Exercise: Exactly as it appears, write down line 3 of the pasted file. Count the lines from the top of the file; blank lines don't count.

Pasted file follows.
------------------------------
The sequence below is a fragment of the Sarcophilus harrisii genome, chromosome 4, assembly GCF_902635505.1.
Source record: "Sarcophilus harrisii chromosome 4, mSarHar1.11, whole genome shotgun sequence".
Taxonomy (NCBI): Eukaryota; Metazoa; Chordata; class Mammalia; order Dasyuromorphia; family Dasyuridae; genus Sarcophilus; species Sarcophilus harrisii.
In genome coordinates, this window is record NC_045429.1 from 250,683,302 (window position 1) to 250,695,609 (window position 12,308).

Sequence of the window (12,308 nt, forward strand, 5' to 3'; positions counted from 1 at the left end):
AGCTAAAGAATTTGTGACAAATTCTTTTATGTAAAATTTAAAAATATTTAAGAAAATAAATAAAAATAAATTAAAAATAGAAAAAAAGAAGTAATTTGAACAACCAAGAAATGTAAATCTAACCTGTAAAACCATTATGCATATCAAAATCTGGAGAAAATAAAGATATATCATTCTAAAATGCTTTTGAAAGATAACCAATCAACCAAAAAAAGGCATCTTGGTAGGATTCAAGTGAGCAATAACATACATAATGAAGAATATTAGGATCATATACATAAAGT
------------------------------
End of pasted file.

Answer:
Taxonomy (NCBI): Eukaryota; Metazoa; Chordata; class Mammalia; order Dasyuromorphia; family Dasyuridae; genus Sarcophilus; species Sarcophilus harrisii.